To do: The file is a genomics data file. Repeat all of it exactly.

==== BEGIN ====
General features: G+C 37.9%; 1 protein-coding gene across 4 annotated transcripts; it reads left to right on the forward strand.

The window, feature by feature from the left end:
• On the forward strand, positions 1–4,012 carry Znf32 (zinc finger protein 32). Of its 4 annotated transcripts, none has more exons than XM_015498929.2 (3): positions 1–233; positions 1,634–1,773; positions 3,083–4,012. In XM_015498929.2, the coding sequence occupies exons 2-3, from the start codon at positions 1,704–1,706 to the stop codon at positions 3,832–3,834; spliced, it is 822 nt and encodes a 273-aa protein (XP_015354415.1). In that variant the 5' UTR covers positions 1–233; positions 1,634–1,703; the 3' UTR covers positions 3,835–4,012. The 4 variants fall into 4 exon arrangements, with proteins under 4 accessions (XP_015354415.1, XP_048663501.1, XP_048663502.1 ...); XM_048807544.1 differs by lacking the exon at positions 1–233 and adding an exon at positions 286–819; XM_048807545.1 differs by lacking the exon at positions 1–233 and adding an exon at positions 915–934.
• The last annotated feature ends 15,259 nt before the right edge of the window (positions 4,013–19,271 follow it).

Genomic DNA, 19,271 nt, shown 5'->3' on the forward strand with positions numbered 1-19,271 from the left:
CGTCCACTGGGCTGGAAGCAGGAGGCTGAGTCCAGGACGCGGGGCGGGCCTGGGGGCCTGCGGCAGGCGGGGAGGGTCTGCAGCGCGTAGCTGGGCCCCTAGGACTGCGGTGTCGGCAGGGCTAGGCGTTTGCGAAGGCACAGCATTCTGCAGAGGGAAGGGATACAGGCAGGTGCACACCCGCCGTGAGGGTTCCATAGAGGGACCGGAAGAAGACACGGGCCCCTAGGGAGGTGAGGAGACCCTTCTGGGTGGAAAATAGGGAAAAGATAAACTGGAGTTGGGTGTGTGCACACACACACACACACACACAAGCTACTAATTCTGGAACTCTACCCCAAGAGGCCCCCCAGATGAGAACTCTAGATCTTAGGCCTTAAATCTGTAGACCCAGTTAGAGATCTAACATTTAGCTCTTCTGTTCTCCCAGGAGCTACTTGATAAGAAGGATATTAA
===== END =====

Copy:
General features: G+C 37.9%; 1 protein-coding gene across 4 annotated transcripts; it reads left to right on the forward strand.

The window, feature by feature from the left end:
• On the forward strand, positions 1–4,012 carry Znf32 (zinc finger protein 32). Of its 4 annotated transcripts, none has more exons than XM_015498929.2 (3): positions 1–233; positions 1,634–1,773; positions 3,083–4,012. In XM_015498929.2, the coding sequence occupies exons 2-3, from the start codon at positions 1,704–1,706 to the stop codon at positions 3,832–3,834; spliced, it is 822 nt and encodes a 273-aa protein (XP_015354415.1). In that variant the 5' UTR covers positions 1–233; positions 1,634–1,703; the 3' UTR covers positions 3,835–4,012. The 4 variants fall into 4 exon arrangements, with proteins under 4 accessions (XP_015354415.1, XP_048663501.1, XP_048663502.1 ...); XM_048807544.1 differs by lacking the exon at positions 1–233 and adding an exon at positions 286–819; XM_048807545.1 differs by lacking the exon at positions 1–233 and adding an exon at positions 915–934.
• The last annotated feature ends 15,259 nt before the right edge of the window (positions 4,013–19,271 follow it).

Genomic DNA, 19,271 nt, shown 5'->3' on the forward strand with positions numbered 1-19,271 from the left:
CGTCCACTGGGCTGGAAGCAGGAGGCTGAGTCCAGGACGCGGGGCGGGCCTGGGGGCCTGCGGCAGGCGGGGAGGGTCTGCAGCGCGTAGCTGGGCCCCTAGGACTGCGGTGTCGGCAGGGCTAGGCGTTTGCGAAGGCACAGCATTCTGCAGAGGGAAGGGATACAGGCAGGTGCACACCCGCCGTGAGGGTTCCATAGAGGGACCGGAAGAAGACACGGGCCCCTAGGGAGGTGAGGAGACCCTTCTGGGTGGAAAATAGGGAAAAGATAAACTGGAGTTGGGTGTGTGCACACACACACACACACACACAAGCTACTAATTCTGGAACTCTACCCCAAGAGGCCCCCCAGATGAGAACTCTAGATCTTAGGCCTTAAATCTGTAGACCCAGTTAGAGATCTAACATTTAGCTCTTCTGTTCTCCCAGGAGCTACTTGATAAGAAGGATATTAA